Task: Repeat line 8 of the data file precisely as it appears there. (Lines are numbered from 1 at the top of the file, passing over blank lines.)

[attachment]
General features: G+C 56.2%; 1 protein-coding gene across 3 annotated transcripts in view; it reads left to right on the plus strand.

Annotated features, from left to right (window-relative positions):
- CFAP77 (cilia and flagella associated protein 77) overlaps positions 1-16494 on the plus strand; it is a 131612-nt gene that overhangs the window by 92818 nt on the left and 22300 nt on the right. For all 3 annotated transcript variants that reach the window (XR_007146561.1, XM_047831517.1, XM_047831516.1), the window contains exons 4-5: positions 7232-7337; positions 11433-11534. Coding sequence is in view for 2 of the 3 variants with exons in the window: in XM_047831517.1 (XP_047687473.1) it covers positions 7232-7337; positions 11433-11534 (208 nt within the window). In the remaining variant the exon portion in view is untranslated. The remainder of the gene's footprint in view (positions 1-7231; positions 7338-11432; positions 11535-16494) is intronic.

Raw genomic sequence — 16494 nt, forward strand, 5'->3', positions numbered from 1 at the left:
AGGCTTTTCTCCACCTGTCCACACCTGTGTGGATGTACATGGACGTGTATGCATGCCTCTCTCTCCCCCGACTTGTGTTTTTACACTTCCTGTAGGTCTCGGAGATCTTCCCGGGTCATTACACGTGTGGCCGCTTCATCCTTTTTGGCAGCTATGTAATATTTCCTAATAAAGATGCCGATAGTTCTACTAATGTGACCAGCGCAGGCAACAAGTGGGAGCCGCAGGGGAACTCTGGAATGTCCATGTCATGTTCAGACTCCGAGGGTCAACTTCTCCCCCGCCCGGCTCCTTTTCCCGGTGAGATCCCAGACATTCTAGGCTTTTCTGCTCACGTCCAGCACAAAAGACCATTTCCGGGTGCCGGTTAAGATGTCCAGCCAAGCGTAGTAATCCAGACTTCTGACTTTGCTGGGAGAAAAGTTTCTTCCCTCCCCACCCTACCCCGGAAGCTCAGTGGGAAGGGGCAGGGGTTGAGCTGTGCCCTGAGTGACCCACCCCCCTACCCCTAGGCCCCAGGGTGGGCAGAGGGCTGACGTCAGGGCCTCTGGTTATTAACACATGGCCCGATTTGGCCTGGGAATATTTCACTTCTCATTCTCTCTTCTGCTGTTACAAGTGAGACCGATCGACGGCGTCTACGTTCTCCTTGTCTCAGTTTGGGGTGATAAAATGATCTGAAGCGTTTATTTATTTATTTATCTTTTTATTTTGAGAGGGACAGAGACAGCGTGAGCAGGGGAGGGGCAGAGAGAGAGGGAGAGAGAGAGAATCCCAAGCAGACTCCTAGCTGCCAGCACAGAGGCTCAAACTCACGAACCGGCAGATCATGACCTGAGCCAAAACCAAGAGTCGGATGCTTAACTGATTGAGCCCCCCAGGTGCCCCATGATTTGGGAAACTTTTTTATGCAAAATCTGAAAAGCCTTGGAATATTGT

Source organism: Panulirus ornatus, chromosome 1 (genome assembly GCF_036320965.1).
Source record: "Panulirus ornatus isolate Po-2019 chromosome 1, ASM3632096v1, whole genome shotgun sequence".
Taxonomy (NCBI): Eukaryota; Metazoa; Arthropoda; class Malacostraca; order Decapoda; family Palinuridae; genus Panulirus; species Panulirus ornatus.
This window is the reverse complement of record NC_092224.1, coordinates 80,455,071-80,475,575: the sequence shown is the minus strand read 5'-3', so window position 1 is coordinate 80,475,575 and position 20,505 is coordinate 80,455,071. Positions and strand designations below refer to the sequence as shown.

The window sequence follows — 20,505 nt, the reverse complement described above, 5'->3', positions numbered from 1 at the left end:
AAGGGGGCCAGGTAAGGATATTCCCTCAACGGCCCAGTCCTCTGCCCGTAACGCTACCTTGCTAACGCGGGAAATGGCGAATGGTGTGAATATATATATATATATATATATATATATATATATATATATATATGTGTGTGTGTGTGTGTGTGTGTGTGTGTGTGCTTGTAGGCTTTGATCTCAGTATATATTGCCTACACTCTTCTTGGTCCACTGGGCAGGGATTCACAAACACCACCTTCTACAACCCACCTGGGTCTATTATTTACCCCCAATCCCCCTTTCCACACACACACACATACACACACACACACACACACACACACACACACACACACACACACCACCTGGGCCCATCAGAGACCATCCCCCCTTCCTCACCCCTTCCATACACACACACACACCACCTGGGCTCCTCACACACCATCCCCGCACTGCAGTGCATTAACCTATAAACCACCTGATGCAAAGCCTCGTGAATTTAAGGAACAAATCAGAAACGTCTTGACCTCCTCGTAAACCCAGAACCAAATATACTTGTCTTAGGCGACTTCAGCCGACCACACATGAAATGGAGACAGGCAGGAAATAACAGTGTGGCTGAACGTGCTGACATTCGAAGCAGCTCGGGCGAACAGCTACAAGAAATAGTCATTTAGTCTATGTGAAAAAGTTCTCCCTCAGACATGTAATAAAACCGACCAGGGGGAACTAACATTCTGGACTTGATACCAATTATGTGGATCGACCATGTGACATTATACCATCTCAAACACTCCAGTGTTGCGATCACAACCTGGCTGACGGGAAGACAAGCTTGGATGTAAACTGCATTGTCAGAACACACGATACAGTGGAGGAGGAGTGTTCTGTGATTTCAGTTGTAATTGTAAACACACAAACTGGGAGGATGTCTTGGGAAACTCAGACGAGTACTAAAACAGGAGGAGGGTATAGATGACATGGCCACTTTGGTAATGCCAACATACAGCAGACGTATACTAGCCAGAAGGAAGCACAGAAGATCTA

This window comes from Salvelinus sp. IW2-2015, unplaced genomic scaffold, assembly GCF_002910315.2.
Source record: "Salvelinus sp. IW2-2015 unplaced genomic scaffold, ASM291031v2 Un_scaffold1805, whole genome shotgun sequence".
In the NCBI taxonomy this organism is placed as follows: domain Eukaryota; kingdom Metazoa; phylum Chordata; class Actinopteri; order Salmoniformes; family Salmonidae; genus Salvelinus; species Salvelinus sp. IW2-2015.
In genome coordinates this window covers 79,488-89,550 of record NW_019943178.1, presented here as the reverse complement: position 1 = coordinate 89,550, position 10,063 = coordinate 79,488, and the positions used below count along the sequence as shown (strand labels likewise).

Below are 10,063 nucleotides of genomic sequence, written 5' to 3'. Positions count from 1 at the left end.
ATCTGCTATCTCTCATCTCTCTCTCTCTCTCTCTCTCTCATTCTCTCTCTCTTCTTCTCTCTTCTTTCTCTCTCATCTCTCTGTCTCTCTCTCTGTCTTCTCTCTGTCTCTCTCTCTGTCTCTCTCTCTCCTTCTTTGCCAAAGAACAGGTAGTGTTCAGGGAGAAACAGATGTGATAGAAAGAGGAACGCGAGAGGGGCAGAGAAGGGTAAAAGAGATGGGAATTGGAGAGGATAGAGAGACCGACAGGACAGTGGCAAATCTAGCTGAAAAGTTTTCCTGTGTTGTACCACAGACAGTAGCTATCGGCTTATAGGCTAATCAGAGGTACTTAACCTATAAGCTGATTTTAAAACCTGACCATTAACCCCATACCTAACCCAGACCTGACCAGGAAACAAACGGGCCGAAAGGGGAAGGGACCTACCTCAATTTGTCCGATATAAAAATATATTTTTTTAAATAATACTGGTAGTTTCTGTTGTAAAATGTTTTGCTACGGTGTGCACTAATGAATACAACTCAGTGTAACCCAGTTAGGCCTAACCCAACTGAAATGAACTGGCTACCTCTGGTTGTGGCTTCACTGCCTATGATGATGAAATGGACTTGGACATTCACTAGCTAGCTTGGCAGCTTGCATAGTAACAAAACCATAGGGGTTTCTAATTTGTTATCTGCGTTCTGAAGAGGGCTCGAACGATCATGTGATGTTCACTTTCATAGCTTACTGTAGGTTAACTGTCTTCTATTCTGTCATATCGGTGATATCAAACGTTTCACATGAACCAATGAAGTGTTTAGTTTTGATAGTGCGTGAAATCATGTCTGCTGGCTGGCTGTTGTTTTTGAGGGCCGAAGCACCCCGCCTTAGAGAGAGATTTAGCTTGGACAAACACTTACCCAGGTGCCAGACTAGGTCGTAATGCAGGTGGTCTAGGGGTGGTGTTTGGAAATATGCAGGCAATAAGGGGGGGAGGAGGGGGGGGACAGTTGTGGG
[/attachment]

Taxonomy (NCBI): Eukaryota; Metazoa; Arthropoda; class Malacostraca; order Decapoda; family Palinuridae; genus Panulirus; species Panulirus ornatus.